The April 2018 Outlook indicates wetter than normal conditions in India, East Africa, and northwest Brazil. Significantly warmer than normal temperatures are forecast for Far East Russia and Alaska, much of eastern China, particularly the Yangtze River Basin from Shanghai to Chongqing, and eastern Australia from Brisbane to Canberra.
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The December 2016 Precipitation & Temperature Outlook indicates that many parts of South Asia, East Asia, and Southeast Asia are forecast to be much warmer than normal. Significant dry anomalies are expected to envelope Sri Lanka. Wet anomalies are forecast for Kazakhstan, northern Mongolia, Myanmar, the Malaysian Peninsula, Western Australia, Cameroon, Equatorial Guinea, Gabon, and Venezuela.
Water surpluses are forecast for central India for the next several months, though the extent and severity will diminish. Deficits are forecast for southern and northwestern India, western Afghanistan and southern Pakistan. Exceptional deficits are forecast for Odisha, India in August and for Gujarat in December. Deficits will emerge in Sri Lanka in December. Moderate surpluses are expected to persist in Bangladesh through April.
Water deficits are forecast for much of India, Pakistan, and western Afghanistan while surpluses are expected throughout Bangladesh, in central Nepal, Jammu and Kashmir, eastern Afghanistan, and western Sri Lanka. Deficits may be especially severe in July throughout India’s southern half. Moderate to extreme surpluses are expected in the Ganges Basin in July, and exceptional surpluses are forecast along the northern Indus through Punjab, Pakistan in July and August. Deficits are forecast to begin emerging in Bhutan, northeastern Indian states, and Myanmar in August and continue to emerge through March.
Regions likely to encounter significant water deficits in the coming months include: the US Northeast, eastern Ontario, Veracruz, Guatemala, central Brazil, the Baltics, North Africa, northern Zambia, southern India, Thailand, Cambodia, the Mekong Delta, the Malay Peninsula, and Timor. Water surpluses are forecast for: eastern Texas, West Virginia, Nebraska, northern France, Tanzania, Kazakhstan, the northern Indus River in Pakistan, and the Yangtze River. This watch list is based on ISciences' Water Security Indicator Model (WSIM) Global Water Monitor and Forecast issued 9 July 2016.
Moderate water surpluses are forecast in India in an area fanning out from Gujarat. Deficits are expected in much of India’s southern half from Maharashtra south, and in central Odisha, north of Delhi, and the Thar Desert. Surpluses are forecast in eastern Afghanistan, Jammu and Kashmir, Sri Lanka, and Bangladesh. Deficits are expected to persist in western Afghanistan and southwestern Pakistan. Deficits are forecast to begin emerging in Bhutan and northeastern India states in July and increase through February.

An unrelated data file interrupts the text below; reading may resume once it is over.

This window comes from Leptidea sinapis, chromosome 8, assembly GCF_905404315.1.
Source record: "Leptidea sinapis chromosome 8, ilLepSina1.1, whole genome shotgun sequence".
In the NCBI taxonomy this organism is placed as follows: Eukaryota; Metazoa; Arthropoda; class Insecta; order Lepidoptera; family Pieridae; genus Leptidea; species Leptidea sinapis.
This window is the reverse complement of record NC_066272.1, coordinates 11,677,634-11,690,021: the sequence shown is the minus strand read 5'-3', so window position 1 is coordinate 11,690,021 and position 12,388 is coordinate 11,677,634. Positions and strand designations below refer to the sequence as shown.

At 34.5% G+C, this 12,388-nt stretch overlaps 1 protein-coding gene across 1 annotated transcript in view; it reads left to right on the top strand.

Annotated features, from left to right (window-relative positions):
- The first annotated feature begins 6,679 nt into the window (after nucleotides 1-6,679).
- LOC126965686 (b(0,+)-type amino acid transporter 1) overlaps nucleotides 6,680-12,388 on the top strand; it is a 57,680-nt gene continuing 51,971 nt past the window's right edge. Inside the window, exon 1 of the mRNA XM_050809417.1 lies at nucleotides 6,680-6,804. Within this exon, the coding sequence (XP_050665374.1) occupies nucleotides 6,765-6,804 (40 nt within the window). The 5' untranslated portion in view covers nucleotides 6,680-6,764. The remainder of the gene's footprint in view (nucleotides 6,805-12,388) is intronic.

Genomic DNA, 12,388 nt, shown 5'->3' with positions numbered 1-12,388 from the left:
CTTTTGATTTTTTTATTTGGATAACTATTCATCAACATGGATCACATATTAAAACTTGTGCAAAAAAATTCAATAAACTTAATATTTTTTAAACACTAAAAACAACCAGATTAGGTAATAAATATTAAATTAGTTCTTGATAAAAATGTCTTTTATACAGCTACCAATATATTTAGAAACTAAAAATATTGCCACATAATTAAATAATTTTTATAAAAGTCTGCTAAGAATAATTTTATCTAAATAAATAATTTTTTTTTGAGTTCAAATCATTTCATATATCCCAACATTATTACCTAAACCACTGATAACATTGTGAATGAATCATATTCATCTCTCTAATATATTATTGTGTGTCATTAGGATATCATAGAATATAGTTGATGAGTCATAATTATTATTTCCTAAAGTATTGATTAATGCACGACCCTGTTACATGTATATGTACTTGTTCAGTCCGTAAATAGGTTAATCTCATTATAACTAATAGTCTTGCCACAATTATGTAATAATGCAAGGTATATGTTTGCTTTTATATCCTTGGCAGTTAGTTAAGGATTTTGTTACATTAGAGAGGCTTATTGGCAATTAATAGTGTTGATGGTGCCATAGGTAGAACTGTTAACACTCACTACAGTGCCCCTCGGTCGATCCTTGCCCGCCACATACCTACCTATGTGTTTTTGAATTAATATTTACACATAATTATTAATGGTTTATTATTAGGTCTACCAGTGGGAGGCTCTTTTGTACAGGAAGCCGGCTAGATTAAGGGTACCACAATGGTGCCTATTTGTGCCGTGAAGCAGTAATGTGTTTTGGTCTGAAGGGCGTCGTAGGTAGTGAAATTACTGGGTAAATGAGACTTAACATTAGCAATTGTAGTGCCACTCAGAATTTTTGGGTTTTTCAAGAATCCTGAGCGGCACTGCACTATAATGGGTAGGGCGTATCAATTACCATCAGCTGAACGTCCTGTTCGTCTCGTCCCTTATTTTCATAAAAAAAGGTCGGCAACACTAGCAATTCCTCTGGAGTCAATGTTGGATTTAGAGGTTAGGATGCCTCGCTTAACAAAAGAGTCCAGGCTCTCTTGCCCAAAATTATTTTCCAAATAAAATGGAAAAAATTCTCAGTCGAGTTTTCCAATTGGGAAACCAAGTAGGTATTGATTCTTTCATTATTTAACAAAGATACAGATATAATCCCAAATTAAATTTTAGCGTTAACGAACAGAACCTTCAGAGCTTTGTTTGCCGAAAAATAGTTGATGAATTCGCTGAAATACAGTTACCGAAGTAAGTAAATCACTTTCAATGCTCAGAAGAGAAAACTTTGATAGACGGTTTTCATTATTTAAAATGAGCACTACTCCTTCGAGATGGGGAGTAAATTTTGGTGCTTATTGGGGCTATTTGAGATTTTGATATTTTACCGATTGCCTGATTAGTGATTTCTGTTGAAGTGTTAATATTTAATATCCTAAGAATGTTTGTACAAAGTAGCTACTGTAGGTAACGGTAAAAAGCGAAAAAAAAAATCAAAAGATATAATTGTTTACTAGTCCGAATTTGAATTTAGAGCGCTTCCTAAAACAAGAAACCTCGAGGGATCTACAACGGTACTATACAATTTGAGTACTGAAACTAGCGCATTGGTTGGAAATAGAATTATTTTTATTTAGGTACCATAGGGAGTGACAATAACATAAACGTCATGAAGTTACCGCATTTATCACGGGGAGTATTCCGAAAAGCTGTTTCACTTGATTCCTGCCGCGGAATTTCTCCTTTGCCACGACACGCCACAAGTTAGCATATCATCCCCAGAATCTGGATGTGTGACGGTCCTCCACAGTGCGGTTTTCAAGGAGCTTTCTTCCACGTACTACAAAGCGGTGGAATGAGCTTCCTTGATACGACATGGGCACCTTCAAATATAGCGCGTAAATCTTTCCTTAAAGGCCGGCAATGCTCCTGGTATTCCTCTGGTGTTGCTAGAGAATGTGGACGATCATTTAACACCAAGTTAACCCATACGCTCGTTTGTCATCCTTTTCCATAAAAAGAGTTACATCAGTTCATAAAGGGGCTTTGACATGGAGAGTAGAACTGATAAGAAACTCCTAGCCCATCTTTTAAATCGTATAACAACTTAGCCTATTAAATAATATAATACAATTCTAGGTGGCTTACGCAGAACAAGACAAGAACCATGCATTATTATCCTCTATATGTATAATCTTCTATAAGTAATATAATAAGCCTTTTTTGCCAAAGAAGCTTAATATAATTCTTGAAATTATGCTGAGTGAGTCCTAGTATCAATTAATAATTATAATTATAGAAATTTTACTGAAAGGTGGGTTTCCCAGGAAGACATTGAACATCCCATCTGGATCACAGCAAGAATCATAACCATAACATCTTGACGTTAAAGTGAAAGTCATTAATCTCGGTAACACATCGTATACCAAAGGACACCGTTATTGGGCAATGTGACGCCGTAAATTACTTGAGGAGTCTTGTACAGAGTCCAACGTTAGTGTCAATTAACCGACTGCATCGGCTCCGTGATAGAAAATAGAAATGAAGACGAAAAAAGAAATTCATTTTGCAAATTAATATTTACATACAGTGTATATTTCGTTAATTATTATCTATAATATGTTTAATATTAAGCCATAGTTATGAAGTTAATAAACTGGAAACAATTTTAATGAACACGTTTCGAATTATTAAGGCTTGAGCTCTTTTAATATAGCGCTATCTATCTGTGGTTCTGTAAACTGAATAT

Regions likely to encounter significant water deficits in the coming months include: central Brazil, North Africa, Democratic Republic of the Congo, Zambia, the Arabian Peninsula, Iran, Finland, the Baltics, Thailand, the Malay Peninsula, and Timor. Water surpluses are forecast for: Texas, Sao Paulo, northern France, northwestern Iberian Peninsula, Tanzania, Sri Lanka, Bangladesh, western Borneo, southeast China, and Kazakhstan. This watch list is based on ISciences' Water Security Indicator Model (WSIM) Global Water Monitor and Forecast issued 7 June 2016.
The forecast indicates a transition in India from widespread and exceptional water deficits throughout the country to surpluses in India’s western midsection, in the Ganges Basin, and near Chennai. Surpluses are also forecast in India’s northernmost states and in much of Bangladesh. In general, water surpluses are forecast for eastern Afghanistan and deficits in the west. Deficits are expected to persist in southern Pakistan, and both deficits and surpluses are expected in the north.
The forecast through December 2016 indicates water deficits in southern India but moderate surpluses for much of the remainder of the country. In Afghanistan and Pakistan both deficits and surpluses are expected.
Widespread water deficits are forecast in India through May, with exceptional deficits from Gujarat through Rajasthan, and in India's southern tip. From June through November a transition to moderate surpluses is forecast across central India; deficits are expected in Assam. Flooding is forecast in August along the Gandaki River in Nepal.